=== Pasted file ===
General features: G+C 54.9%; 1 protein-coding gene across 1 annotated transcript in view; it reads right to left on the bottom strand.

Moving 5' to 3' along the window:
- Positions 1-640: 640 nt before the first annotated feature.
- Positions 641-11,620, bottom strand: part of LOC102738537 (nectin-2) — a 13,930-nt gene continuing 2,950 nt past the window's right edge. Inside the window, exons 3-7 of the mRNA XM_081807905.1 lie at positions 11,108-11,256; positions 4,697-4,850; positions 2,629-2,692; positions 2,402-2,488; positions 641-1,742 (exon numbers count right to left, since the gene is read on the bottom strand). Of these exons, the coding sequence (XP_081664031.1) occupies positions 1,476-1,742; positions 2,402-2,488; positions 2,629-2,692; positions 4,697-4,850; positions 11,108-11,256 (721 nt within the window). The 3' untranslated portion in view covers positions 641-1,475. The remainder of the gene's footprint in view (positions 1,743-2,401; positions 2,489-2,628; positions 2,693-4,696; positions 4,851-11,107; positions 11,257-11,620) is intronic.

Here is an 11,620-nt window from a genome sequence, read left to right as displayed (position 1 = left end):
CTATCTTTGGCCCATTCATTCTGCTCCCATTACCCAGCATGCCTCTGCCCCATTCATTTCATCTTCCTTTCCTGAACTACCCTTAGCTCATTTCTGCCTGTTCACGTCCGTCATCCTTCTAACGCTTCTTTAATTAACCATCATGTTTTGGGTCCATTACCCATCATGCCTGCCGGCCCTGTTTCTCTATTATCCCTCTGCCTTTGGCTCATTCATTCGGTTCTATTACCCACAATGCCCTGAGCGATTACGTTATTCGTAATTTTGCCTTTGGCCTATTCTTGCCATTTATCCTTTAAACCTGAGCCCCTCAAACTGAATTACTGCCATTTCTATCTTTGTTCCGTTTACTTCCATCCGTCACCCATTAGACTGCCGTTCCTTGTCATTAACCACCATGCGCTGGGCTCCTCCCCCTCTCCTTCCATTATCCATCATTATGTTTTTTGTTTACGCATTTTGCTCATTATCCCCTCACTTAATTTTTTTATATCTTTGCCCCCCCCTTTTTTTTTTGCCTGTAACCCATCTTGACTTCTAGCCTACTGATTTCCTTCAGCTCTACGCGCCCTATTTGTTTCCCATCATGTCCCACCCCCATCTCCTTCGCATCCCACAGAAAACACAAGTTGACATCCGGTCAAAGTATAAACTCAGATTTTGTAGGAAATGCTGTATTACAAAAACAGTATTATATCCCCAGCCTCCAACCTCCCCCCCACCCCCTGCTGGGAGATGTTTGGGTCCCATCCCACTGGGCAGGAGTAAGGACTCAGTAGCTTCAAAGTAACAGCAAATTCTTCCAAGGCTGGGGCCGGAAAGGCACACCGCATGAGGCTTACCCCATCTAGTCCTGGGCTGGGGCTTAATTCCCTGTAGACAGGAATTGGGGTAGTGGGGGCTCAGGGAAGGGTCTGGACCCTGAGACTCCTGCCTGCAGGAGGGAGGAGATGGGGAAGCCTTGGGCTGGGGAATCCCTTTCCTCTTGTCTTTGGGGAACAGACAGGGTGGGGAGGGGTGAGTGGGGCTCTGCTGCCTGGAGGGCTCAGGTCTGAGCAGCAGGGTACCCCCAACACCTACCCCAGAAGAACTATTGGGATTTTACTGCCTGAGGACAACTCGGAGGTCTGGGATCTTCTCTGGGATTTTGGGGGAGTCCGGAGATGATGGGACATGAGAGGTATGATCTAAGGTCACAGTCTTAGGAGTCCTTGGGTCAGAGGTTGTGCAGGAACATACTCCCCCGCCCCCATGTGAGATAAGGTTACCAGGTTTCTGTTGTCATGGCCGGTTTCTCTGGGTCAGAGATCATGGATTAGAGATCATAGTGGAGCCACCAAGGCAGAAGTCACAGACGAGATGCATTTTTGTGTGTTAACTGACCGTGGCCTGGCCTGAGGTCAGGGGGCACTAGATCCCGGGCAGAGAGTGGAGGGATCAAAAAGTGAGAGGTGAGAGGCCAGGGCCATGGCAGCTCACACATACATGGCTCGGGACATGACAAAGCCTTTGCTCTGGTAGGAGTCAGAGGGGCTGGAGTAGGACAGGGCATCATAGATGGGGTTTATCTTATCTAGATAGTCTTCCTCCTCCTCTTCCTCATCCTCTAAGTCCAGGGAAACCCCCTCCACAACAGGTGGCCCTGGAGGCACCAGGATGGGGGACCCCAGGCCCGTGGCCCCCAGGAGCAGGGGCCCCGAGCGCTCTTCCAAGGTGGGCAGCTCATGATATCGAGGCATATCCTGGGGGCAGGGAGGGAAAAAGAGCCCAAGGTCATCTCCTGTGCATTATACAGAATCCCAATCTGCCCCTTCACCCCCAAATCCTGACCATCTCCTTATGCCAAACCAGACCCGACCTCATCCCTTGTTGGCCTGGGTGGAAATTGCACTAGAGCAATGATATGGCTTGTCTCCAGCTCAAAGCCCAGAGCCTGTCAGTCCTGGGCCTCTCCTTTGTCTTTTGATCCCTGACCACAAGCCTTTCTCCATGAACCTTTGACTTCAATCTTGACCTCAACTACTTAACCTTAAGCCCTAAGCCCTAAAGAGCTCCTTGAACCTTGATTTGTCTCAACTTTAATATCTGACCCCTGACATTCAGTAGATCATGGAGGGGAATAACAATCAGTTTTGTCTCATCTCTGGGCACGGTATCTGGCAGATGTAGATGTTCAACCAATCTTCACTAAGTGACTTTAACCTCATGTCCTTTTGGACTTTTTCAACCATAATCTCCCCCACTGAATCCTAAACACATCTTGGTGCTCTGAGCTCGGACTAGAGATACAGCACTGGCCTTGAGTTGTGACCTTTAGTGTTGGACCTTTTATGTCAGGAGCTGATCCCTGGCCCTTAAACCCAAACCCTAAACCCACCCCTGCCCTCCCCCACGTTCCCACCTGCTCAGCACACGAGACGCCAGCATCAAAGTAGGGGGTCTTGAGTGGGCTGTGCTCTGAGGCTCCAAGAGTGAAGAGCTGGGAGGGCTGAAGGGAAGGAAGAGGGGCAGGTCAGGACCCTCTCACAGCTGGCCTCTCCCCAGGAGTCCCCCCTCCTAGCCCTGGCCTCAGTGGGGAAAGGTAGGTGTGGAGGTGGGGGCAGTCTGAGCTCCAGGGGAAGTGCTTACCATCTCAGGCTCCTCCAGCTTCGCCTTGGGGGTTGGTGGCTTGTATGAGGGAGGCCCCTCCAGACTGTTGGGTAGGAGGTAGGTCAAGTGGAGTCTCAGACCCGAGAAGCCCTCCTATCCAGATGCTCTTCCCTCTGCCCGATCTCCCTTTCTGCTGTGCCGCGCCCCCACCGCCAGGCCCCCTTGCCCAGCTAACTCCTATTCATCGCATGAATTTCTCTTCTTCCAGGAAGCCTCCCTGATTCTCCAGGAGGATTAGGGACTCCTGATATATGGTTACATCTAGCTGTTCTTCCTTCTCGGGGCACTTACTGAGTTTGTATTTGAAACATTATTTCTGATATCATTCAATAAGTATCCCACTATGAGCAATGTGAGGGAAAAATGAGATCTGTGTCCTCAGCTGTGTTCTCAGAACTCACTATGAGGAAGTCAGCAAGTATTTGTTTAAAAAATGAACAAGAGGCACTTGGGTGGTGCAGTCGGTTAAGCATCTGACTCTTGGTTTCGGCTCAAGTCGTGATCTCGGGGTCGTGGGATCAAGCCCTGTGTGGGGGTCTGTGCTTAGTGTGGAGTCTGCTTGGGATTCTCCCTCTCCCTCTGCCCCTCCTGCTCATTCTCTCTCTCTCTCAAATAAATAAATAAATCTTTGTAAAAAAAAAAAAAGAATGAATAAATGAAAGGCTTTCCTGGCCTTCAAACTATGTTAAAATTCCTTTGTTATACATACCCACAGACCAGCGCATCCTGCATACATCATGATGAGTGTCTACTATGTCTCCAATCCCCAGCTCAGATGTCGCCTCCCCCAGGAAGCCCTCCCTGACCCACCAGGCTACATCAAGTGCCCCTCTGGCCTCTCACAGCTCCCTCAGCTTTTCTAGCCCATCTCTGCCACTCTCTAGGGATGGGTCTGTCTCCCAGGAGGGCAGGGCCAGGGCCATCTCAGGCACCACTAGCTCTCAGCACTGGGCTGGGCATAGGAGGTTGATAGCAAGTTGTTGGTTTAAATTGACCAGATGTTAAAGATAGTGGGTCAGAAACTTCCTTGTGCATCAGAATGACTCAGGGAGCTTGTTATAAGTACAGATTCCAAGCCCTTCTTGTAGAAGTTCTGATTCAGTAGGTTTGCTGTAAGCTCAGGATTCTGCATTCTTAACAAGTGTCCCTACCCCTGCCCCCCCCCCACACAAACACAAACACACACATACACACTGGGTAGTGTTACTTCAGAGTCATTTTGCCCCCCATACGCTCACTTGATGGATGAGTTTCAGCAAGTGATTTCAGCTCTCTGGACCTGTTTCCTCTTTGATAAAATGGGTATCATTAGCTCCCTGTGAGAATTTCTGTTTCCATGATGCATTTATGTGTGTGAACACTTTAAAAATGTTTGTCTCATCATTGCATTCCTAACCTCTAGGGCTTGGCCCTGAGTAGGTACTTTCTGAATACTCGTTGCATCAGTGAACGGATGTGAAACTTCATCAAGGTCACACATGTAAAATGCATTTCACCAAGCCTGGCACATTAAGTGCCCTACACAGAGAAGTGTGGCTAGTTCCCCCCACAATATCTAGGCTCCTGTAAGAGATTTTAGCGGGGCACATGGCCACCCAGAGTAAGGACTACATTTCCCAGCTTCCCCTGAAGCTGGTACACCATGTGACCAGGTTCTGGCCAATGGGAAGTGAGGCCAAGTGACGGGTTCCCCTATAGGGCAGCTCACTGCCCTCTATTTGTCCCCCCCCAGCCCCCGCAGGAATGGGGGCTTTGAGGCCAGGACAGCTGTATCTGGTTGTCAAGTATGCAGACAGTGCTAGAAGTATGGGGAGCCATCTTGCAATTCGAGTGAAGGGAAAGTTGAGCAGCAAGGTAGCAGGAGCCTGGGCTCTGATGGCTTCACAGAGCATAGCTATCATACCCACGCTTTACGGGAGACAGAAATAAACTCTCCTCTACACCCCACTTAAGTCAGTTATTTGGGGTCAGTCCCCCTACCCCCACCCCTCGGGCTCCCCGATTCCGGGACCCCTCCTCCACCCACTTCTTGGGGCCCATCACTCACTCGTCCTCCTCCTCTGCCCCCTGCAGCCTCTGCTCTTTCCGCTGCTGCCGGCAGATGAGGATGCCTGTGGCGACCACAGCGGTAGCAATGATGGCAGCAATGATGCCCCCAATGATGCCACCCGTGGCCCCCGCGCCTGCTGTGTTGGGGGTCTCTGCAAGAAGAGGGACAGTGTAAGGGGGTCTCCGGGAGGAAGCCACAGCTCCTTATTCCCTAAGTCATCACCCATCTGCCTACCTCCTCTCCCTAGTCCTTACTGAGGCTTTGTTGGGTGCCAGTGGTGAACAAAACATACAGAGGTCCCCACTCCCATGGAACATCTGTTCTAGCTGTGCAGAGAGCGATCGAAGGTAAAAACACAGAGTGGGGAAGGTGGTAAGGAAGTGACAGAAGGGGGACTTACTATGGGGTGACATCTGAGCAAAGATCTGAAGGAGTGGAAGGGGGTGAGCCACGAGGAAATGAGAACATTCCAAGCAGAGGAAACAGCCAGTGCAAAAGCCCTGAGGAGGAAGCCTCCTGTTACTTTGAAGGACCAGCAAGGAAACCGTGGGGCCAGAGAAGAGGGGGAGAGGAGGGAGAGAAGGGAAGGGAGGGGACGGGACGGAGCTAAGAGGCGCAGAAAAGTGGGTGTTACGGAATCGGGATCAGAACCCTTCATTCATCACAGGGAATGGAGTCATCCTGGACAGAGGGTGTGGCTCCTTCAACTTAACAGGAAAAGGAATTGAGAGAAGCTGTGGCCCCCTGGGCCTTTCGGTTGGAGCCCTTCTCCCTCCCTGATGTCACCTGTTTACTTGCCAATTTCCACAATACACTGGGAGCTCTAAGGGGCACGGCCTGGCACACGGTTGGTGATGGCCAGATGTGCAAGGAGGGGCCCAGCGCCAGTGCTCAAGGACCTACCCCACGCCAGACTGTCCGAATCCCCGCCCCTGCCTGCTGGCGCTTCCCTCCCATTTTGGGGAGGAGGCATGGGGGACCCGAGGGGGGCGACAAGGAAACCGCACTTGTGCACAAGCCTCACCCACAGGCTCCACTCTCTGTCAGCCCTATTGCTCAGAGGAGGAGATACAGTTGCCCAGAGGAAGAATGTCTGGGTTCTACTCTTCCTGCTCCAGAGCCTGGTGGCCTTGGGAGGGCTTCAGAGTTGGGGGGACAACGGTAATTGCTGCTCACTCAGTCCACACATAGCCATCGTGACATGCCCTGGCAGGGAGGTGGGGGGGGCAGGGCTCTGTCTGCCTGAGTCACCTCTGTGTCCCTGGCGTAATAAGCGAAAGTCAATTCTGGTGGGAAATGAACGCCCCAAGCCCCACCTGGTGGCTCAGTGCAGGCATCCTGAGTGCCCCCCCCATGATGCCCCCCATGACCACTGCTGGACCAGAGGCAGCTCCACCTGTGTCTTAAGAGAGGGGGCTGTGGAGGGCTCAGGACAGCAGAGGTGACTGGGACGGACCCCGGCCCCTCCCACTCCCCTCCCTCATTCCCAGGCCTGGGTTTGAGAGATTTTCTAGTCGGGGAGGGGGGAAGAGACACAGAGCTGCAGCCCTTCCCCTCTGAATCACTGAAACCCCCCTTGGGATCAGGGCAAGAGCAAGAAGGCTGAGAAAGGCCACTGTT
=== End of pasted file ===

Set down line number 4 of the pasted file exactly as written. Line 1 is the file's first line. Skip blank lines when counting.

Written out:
- Positions 641-11,620, bottom strand: part of LOC102738537 (nectin-2) — a 13,930-nt gene continuing 2,950 nt past the window's right edge. Inside the window, exons 3-7 of the mRNA XM_081807905.1 lie at positions 11,108-11,256; positions 4,697-4,850; positions 2,629-2,692; positions 2,402-2,488; positions 641-1,742 (exon numbers count right to left, since the gene is read on the bottom strand). Of these exons, the coding sequence (XP_081664031.1) occupies positions 1,476-1,742; positions 2,402-2,488; positions 2,629-2,692; positions 4,697-4,850; positions 11,108-11,256 (721 nt within the window). The 3' untranslated portion in view covers positions 641-1,475. The remainder of the gene's footprint in view (positions 1,743-2,401; positions 2,489-2,628; positions 2,693-4,696; positions 4,851-11,107; positions 11,257-11,620) is intronic.